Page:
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Category: Food and recipes

Brunch and Cables.










As I’ve mentioned before, H and I are doing Sunday brunch with a few friends, alternating between our apartments. It’s one of my favourite things… shuffling in from the snow, making cups of coffee and tea, mixing ingredients for pancakes, maybe knitting a few rows if there’s a spare moment.

Right now, I’m working on my Aidez… I’m hoping to finish it before the weather gets too warm to wear it (although given the temperature this week, it’ll be awhile). I’m about halfway through the back, which will be the longest part since there are so many charts at once. I’m still in love with this colour… Cascade Eco+ in 958 Cinnamon.
(Rav link)

How has your week been so far?

Linking up with KCCO and Yarn-Along.


Snow storm.









Lately, I’ve been…

Knitting // My hat for the mystery hat swap. Since taking these photos the other day, I’ve actually knit the whole body and I’m blocking the hat. Almost ready to send off to my partner!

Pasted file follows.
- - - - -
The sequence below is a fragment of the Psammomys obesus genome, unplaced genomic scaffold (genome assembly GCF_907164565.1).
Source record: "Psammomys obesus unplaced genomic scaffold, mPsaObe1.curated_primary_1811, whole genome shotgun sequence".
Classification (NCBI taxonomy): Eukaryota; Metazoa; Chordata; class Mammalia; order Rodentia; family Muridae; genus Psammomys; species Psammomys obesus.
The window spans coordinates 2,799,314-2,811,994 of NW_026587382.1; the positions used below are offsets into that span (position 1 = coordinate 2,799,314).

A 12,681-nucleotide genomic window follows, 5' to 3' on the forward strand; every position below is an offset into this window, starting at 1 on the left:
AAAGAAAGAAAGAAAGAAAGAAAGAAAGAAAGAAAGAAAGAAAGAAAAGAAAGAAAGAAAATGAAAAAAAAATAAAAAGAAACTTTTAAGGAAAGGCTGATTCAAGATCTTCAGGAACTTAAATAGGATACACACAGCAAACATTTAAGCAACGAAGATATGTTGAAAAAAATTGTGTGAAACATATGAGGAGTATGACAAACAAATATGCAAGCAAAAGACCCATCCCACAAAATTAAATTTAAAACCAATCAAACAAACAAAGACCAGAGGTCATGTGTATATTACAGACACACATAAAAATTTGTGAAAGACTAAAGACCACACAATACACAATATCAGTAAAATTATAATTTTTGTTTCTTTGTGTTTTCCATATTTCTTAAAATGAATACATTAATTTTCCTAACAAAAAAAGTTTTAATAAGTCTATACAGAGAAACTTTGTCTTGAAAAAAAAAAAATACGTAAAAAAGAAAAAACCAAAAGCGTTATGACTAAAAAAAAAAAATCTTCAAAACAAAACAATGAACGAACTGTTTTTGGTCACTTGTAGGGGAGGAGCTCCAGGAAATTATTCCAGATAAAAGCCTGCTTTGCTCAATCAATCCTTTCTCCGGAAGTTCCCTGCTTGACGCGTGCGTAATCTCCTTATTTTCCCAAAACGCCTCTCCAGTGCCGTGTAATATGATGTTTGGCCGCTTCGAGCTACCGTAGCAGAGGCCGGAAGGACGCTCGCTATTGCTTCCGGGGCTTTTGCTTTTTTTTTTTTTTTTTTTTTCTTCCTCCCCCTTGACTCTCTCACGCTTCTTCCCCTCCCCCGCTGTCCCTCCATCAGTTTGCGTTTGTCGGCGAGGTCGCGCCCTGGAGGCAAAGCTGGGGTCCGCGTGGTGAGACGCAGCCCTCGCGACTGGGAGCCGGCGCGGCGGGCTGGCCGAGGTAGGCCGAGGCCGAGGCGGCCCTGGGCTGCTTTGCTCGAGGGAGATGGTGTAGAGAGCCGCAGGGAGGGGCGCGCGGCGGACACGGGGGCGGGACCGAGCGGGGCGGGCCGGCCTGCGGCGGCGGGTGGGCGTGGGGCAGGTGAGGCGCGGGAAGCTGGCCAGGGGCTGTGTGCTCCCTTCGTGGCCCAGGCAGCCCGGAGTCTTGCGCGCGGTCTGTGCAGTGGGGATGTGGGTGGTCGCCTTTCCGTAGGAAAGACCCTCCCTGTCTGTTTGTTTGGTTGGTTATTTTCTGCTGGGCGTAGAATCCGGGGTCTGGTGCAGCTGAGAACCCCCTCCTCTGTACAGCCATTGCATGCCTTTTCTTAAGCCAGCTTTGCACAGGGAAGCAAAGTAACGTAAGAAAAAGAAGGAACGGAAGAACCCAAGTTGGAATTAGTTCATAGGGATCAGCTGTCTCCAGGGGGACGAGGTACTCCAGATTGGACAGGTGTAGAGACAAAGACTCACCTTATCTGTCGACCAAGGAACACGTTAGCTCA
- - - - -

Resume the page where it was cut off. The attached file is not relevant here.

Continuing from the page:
(Rav link)

Reading // Irene N√©mirovsky’s Suite Francaise for a class I’m taking. I have such mixed feelings about it. It’s such a beautifully written novel, but so sad.

Loving // The return of the snow. It’s been so cold here but without any snow, and if it’s going to be cold, it might as well be pretty too! We woke up to about a foot of snow on Monday morning… so pretty!

Baking // These muffins from Oh She Glows. They were a bit too banana-y for my taste but H liked them.

Listening // To the new NPR Invisibilia podcast… such fascinating stuff!

Excited for // The return of spring and being able to garden again!

What have you been up to this week?

Linking up with KCCO and Yarn-Along.


Scones with blueberries and cream.









L came to visit last weekend, so I made a quick batch of these scones and we had them with fresh blueberries (an indulgence in Canada in January!) and whipped cream.

These scones are my favourite plain scones- they’re not sweetened, so they’re perfect for topping with fruit and cream or even just butter and jam. The recipe is really quick and easy, so if you’ve never made scones before, I’d encourage you to give it a go!

Adapted from Edmonds Flour.
Yield: approx. 2 dozen scones

3 cups all-purpose flour
6 tsp baking powder
1/4 tsp salt
1/3 cup butter
1 – 1 1/2 cups milk

Preheat oven to 425 F (220 C / Gas Mark 7).
Combine flour, baking powder, and salt in a bowl. Cut in butter using a pastry cutter or two butter knives. Add milk until dough just comes together. Knead gently. Roll out onto floured surface and cut circles using a mason jar or a glass. Bake in preheated oven for 10 mins or until tops are golden brown.